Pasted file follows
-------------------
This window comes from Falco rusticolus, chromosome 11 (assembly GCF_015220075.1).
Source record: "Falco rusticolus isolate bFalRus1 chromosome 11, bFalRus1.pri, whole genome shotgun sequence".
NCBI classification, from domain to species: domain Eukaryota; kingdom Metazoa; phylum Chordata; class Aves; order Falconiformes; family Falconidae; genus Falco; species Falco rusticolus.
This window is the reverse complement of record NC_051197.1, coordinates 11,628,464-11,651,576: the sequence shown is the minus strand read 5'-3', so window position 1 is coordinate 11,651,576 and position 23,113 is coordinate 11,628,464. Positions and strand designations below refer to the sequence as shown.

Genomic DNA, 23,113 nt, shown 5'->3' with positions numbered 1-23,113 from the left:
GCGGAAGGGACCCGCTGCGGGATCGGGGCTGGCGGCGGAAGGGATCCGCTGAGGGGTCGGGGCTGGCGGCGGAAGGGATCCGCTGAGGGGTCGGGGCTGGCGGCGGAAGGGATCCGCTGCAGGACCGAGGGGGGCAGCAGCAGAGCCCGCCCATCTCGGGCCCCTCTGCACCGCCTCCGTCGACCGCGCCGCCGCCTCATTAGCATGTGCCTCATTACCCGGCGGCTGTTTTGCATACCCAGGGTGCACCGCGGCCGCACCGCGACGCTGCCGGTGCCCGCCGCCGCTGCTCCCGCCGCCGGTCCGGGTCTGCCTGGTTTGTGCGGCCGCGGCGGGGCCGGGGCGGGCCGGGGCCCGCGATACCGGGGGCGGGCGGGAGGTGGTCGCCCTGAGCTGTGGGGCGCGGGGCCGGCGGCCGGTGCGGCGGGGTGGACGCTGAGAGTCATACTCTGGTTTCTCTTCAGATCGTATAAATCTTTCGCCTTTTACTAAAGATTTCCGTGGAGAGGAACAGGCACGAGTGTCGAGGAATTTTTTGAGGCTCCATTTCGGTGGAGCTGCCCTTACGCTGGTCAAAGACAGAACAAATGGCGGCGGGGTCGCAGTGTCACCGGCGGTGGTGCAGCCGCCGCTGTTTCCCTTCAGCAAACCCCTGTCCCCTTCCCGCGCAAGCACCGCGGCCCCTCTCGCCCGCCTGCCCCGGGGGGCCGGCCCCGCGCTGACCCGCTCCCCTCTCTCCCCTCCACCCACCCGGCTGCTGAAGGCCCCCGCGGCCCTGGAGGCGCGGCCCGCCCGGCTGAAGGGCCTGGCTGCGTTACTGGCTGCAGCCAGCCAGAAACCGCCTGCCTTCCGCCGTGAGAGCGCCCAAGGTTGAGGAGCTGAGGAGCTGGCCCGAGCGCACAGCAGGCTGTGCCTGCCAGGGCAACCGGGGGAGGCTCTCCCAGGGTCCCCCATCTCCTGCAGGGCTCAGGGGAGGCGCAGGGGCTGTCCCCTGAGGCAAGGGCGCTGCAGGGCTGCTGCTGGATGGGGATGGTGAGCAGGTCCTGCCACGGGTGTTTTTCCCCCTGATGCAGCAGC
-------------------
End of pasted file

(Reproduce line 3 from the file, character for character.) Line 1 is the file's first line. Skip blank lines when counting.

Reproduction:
NCBI classification, from domain to species: domain Eukaryota; kingdom Metazoa; phylum Chordata; class Aves; order Falconiformes; family Falconidae; genus Falco; species Falco rusticolus.